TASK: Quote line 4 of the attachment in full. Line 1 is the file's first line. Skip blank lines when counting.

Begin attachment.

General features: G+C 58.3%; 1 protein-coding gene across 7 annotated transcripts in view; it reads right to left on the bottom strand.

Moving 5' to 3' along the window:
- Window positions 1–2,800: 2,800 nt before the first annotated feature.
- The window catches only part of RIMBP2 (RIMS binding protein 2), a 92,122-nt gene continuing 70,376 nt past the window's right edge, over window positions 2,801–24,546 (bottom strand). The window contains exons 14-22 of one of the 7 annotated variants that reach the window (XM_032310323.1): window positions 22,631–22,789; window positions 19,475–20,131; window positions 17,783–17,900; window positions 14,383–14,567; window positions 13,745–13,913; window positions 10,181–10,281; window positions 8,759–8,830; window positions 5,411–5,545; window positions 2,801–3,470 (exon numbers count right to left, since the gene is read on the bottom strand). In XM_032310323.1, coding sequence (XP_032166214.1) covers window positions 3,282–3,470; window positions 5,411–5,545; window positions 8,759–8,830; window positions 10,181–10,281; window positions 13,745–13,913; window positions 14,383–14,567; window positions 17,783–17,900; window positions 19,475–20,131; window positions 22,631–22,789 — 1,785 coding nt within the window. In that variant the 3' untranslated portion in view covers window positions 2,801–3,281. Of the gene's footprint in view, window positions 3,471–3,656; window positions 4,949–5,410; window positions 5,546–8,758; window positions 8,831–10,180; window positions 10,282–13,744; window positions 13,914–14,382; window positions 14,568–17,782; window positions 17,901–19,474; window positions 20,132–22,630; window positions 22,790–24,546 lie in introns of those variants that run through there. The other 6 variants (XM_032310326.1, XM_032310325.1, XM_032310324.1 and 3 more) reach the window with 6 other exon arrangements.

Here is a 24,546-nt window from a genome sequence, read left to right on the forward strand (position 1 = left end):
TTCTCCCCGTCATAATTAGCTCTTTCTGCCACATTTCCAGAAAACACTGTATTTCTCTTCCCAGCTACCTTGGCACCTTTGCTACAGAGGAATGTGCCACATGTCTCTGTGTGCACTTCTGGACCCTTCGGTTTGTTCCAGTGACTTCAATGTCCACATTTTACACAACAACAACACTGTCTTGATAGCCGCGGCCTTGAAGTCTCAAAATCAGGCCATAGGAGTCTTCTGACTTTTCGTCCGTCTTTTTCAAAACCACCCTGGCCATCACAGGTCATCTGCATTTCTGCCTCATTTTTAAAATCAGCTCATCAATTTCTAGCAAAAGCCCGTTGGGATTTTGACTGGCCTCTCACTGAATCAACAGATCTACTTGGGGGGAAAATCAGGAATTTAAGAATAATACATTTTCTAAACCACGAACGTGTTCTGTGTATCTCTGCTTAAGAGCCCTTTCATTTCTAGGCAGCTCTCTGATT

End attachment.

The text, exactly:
- The window catches only part of RIMBP2 (RIMS binding protein 2), a 92,122-nt gene continuing 70,376 nt past the window's right edge, over window positions 2,801–24,546 (bottom strand). The window contains exons 14-22 of one of the 7 annotated variants that reach the window (XM_032310323.1): window positions 22,631–22,789; window positions 19,475–20,131; window positions 17,783–17,900; window positions 14,383–14,567; window positions 13,745–13,913; window positions 10,181–10,281; window positions 8,759–8,830; window positions 5,411–5,545; window positions 2,801–3,470 (exon numbers count right to left, since the gene is read on the bottom strand). In XM_032310323.1, coding sequence (XP_032166214.1) covers window positions 3,282–3,470; window positions 5,411–5,545; window positions 8,759–8,830; window positions 10,181–10,281; window positions 13,745–13,913; window positions 14,383–14,567; window positions 17,783–17,900; window positions 19,475–20,131; window positions 22,631–22,789 — 1,785 coding nt within the window. In that variant the 3' untranslated portion in view covers window positions 2,801–3,281. Of the gene's footprint in view, window positions 3,471–3,656; window positions 4,949–5,410; window positions 5,546–8,758; window positions 8,831–10,180; window positions 10,282–13,744; window positions 13,914–14,382; window positions 14,568–17,782; window positions 17,901–19,474; window positions 20,132–22,630; window positions 22,790–24,546 lie in introns of those variants that run through there. The other 6 variants (XM_032310326.1, XM_032310325.1, XM_032310324.1 and 3 more) reach the window with 6 other exon arrangements.